Updated: Jan 14, 2020
Having worked previously as a police officer in Central London, I have come into contact with people who are homeless and been in a position to hear their stories. Because of this, I came to realise that homelessness is a very complex issue. Whilst many might make assumptions about why people are homeless, it is always better to treat each person as the individuals that they are. Certainly in my experience a majority of people on the streets of London were dealing with mental ill health and there was simply no adequate treatment for them. This often led to self medicating and as a consequence, addiction.
I also recall a lot of ex service men and women ending up on the streets. Their diagnoses I now realise as a psychotherapist, would be deemed to be Post Traumatic Stress Disorder (PTSD), which was not as well understood as it now is. I know for certain that there was a retired magistrate who lived in a back street doorway and an ex police colleague who lived on the street. Each individual found themselves in this position for a myriad of reasons.
It is estimated than one in three families in England are a monthly pay packet away from losing their homes, according to research by Shelter (www.shelter.org.uk). That is a very sobering thought and should we find ourselves in that position of knowing how tenuous a roof over our heads might be, there is a good chance that this would create anxiety, depression and an inability to work.
The lady in the photograph above was someone I saw on a daily basis whilst in Cordoba. She haunted me as I saw such pain in her face. It was only upon sitting with her that I noticed that she had numbers tattoo’d onto her forearm. This had a profound effect on me as I imagined how her life had been and how it could be that she was to end her days on the streets. I can never imagine the horrors that her eyes might have witnessed. Whilst I will never know her story and why she is on the streets, it can be quite safe to assume that something traumatic has created her situation.
Ask yourself what your perception might be if you were to see these men with the dog, smiling and giving the thumbs up. Each man is without a permanent address so they can not get jobs. Without jobs, they can not afford housing. The man on the right had been sent to live in France with his grandmother due to the death of his parents. When his grandmother died, he had to come back to England to no family, no friends and no support network. I asked if I could take their photograph and they said yes. They asked me if it was ok if they smiled as they weren’t sure how this would come across due to the fact they were on the streets. When I offered them some money, they refused. They asked that if I was ever to write about them, to be sure to say that they and many other homeless people do not blame immigrants for their situation, but the government.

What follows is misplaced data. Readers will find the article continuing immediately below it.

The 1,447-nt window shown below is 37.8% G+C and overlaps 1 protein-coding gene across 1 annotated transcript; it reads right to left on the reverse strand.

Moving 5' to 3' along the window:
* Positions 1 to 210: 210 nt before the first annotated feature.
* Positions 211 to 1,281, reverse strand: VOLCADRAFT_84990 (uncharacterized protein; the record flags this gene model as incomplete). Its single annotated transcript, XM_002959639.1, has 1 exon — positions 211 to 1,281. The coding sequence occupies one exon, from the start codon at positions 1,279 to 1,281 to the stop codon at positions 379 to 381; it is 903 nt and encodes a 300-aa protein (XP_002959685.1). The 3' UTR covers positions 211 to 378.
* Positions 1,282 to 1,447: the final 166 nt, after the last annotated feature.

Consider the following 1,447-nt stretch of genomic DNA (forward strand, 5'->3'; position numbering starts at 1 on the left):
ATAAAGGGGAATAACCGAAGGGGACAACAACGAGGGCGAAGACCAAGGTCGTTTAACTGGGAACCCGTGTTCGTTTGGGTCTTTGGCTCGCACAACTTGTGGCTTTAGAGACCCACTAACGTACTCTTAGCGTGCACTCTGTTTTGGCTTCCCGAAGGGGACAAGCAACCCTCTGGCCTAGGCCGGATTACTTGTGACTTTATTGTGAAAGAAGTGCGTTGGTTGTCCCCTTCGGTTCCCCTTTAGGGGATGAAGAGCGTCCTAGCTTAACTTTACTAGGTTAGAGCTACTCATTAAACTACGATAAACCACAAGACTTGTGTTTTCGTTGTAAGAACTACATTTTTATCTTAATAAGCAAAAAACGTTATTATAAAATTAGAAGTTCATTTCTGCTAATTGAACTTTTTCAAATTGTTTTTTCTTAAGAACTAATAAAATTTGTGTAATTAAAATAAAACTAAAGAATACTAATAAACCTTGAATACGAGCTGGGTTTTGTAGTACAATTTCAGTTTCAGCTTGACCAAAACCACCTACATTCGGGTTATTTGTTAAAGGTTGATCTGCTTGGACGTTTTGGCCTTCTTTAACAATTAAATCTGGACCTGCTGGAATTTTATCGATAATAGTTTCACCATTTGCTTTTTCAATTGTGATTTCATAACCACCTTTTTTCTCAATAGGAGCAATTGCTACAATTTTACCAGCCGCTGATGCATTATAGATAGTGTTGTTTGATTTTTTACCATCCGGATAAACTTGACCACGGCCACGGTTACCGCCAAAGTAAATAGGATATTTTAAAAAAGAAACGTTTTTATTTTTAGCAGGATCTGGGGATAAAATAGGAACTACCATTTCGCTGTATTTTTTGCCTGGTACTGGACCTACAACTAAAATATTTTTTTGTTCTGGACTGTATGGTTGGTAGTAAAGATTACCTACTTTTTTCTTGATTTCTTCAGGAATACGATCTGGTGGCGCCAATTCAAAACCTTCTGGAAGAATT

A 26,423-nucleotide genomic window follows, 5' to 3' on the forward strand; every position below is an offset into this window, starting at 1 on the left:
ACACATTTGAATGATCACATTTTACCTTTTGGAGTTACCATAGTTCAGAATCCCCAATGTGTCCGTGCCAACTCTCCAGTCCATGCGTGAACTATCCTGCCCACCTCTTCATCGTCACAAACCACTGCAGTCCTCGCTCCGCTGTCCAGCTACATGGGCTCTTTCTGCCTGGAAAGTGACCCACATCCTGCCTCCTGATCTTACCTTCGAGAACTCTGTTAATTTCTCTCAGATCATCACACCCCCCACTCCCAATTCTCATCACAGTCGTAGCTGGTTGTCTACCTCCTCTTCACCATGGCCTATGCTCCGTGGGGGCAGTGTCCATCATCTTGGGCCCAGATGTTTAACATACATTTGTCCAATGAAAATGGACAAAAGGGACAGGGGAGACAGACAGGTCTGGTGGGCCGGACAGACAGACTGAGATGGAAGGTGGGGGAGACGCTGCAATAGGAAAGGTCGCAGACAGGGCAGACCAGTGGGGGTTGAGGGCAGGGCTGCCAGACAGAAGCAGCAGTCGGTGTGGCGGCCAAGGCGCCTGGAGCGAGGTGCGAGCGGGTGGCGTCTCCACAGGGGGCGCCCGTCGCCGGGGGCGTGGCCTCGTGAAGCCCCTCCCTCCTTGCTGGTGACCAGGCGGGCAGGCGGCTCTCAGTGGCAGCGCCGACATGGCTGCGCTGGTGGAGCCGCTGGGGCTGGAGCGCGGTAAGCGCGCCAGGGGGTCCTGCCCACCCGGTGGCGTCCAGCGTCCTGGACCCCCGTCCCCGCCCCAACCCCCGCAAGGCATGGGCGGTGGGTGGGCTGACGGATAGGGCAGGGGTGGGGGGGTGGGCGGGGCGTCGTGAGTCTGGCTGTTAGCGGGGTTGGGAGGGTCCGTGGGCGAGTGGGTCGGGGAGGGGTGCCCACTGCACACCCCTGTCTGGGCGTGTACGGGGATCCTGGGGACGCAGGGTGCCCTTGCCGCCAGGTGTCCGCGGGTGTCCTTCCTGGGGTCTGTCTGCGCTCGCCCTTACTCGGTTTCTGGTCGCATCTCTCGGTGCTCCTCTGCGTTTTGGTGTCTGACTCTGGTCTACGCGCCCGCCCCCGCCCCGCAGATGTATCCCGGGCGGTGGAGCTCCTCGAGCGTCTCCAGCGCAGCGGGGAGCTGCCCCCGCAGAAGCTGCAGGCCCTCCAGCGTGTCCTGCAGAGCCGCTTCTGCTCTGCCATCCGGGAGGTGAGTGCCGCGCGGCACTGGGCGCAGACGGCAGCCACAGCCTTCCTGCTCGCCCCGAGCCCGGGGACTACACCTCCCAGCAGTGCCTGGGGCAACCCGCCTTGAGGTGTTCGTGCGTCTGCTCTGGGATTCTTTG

I saw the man above sitting outside a supermarket with a Beagle. I asked him if it was his dog and he said no, people just leave their dogs with him while they go shopping. I asked if they gave him money to do this and he said no, not generally. I asked him about the tattoos on his hand and he explained that they were the names of family members who had died in a house fire. How can we ever know how we would cope with such utter tragedy? Could we ever be in a house again after losing our family inside a house? How would we cope with the trauma and grief?
I spent some time with the man above who actually appeared to be quite an intimidating character. He was hugely built and wore an eye patch. He was always in late night bars sitting alone with a drink of lemonade. His story was that he had been the victim of a racially motivated attack whereby he had lost an eye. One night he asked me if I wanted to see what he kept in the boot of his car, and he produced the above. He was actually not intimidating at all, he was frightened and worried that he would be attacked again, so was in a constant state of high anxiety. He had been a successful businessman prior to the attack and now all he had was a car that he lived in with a few belongings that he carried with him. Most important to him was a necklace with a cross on it from his late mother.
These are the stories behind some people who have found themselves with no place to live, who have slipped through the cracks in terms of mental health services and social services. It is so easy to judge, we are all guilty of it. But think of it this way, how many people do you know would intentionally put themselves in the precarious position of having to fend for themselves out on the streets with no shelter, no support, no safety? It is not a lifestyle choice, it is a very sad indictment of how little care is afforded to people who are genuinely in need.
Photographs copyright Karen Rhodes